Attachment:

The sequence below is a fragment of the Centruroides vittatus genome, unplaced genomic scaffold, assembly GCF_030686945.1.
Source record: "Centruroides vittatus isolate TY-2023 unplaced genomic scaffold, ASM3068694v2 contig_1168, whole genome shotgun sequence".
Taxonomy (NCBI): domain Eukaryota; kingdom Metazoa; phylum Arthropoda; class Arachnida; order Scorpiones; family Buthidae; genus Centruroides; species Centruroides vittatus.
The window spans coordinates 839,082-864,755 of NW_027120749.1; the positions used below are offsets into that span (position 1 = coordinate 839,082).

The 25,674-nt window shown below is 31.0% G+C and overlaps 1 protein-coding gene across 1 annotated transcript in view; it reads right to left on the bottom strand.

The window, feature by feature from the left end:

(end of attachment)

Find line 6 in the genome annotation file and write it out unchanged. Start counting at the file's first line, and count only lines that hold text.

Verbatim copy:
The window, feature by feature from the left end: